• This knowledge will be an important point of reference when health care authorities develop clinical guidelines for HMV, which is currently underway in Norway.
Qualitative research methods using a grounded theory influenced approach and focus groups were selected to explore the experience of the community health care services.
Organising and financing care of HMV patients varies between countries and health care systems. We studied the Norwegian public financial health system in which specialised hospitals establish ventilation support and follow-up even after hospital discharge. Community health care services, in cooperation with family caregivers, have responsibility for the daily care provided in the patient's home. In Norway, family members can be paid employees as part of the health care team caring for the HMV-dependent family member.
In classic grounded theory, the ongoing analysis steers the sampling and the data collection (theoretical sampling), but this can prove difficult to implement in practice. Strauss and Corbin state that, "as with all research, there is the ideal way of conducting a study and the practical way (or that for which one has to settle)" . At first, we established contact with five communities from different regions in Norway that currently provide highly advanced care to HMV-dependent patients. We were ready to recruit more if necessary, but data collection ceased after 5 focus group sessions, when we determined that new information did not add new knowledge or insight (theoretical saturation).
First, the home care administrators in each community were contacted via telephone to discuss their willingness to participate and an information letter was later sent. To extract a broad description of experience, home care administrators were asked to recruit all relevant HCP's involved in one way or another in care of tracheostomised and HMV-dependent patients; this being limited, however, to a maximum of 10 respondents in each group. Participation criteria included respondents with administrative or coordination responsibilities, and other personnel directly involved in practical care in the patient's residence. Unlicensed caregivers were also included. These caregivers had no formal health diploma, but instead received training and guidance from registered nurses, patients, and family members to perform HMV-related nursing tasks. Family members were not recruited as respondents. The characteristics of all 34 respondents are summarised in table 1.
Table 1. Characteristics of respondents, and the patients the communities cared for
All of the five participating communities had extensive experience with this type of care. During the data collection period, a total of 14 HMV-dependent patients were cared for in the five communities. Two of the communities cared for a total of three HMV-dependent children, with the remaining 11 patients being adults (Table 1). All of the ventilator-dependent individuals had chronic neuromuscular disease (NMD), like, amyotrophic lateral sclerosis, Duchenne muscular dystrophy, infantile myofibromatose, limb-girdle muscular dystrophy, nemaline myopathy, spinal muscular atrophy type 1 and syringomyelia. Ages varied from eight to 78 and although the degree of disability varied, all were capable of being mobilised in a wheelchair during the day.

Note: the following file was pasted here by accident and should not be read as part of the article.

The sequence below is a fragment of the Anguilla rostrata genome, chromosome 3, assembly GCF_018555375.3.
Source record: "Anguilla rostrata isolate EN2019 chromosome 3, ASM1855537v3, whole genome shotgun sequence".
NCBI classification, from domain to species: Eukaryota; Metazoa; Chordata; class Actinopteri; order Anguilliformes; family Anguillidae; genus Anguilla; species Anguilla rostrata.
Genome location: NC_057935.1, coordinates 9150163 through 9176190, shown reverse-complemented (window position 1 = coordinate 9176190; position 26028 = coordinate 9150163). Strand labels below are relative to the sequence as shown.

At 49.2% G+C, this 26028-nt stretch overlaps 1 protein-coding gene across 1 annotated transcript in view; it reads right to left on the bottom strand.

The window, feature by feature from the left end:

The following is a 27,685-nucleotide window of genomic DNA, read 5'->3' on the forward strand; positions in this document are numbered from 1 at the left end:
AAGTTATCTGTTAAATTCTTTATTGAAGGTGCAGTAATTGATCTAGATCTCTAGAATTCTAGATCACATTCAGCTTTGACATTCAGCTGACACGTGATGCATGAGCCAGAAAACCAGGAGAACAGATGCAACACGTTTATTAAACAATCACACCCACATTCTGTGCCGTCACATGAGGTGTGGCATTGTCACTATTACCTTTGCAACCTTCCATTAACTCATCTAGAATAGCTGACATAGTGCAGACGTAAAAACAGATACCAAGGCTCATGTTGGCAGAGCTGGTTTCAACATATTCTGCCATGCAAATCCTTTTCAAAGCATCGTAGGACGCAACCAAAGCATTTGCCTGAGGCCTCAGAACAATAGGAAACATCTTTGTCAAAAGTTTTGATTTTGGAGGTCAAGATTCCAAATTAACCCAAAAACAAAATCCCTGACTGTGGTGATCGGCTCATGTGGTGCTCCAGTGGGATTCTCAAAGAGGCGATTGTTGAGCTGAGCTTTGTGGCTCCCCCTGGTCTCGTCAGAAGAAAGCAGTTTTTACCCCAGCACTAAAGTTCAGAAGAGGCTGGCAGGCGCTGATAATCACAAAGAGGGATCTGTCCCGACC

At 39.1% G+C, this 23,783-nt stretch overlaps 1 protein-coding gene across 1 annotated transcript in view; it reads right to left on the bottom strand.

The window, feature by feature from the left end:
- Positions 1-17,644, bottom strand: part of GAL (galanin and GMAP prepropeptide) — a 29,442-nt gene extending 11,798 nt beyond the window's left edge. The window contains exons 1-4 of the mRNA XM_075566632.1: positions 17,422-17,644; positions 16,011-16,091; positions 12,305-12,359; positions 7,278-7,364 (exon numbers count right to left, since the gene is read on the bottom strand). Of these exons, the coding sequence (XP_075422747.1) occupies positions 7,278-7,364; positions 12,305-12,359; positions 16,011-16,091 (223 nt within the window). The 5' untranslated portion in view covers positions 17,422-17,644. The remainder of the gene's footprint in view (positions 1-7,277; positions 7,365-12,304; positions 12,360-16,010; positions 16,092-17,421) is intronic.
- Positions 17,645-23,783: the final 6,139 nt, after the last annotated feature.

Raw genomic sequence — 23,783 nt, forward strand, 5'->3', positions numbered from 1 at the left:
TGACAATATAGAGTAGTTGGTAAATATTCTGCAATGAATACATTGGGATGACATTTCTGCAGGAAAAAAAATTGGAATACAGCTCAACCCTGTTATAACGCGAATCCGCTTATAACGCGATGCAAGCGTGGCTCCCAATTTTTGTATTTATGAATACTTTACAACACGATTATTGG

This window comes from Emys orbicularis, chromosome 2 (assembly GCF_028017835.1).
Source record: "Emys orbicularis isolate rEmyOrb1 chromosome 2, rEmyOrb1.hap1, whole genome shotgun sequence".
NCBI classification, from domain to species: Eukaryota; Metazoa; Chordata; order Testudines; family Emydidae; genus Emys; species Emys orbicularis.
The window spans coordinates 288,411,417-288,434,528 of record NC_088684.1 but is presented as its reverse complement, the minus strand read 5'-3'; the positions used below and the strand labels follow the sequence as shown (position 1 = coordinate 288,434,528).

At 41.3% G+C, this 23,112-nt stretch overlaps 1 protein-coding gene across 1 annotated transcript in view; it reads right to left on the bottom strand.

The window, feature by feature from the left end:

Focus groups have proven to be particularly useful for gaining thorough descriptions of knowledge, experience, priorities, and attitudes . The spontaneity of group-based conversations may provide insight into topics that could be difficult to gain using other methods . In this study, the number of respondents in each of the five focus groups varied between five and nine. The focus group sessions lasted between 70 to 90 minutes and were conducted from June to December of 2009. To prevent issues of power differences in each group, the moderator encouraged equal participation in the group and guided the discussion so that every respondents was able to express his or her opinion. A moderator led the focus groups and used a discussion guide with a few open-ended questions (appendix). To gain a deeper understanding of the experience that were most important, relevant, and problematic for the respondents, and according to the principles of the Grounded methodology, we edited the discussion guide based on a continual analysis and comparison of collected data before moving on to the next focus group. Data collection and analysis occurred simultaneously.
The focus group discussions were recorded and transcribed verbatim. Memos were also noted during the research process or immediately after data collection. In accordance with grounded theory, transcripts and memos were analysed several times and line-by-line (open coding) to find the words or phrases used by the respondents to describe their challenges and how they are trying to solve it. In the final stage of data analysis, we manually sorted the codes into larger categories and sub-categories (selective coding). All codes were compared. This is what is called the "constant comparative method" [17,18]. A core category and four sub-categories of what was most important for the respondents were found. Quotes correlating to each of the categories are collected in separate tables and cross-referenced to focus group numbers and the respondents' professions.
To save time, we asked the administrators of the community health services in question to recruit all relevant HCP's for the focus groups. Use of this procedure obviously leads to concern regarding the issue of coercing respondents to participate. However, a letter was given to all respondents informing them that participation was on a voluntary basis and that they could withdraw from the study at any time without any further obligation. All respondents gave written consent that they would participate. All gathered material has been treated anonymously. More detailed characteristics of the patients and the communities in Table 1 are omitted to ensure the anonymity of the patients, respondents, and the communities. The study was approved by the Norwegian Social Science Data Services (20781) and Regional Committee for Medical Research Ethics (REKNORD 5/2009).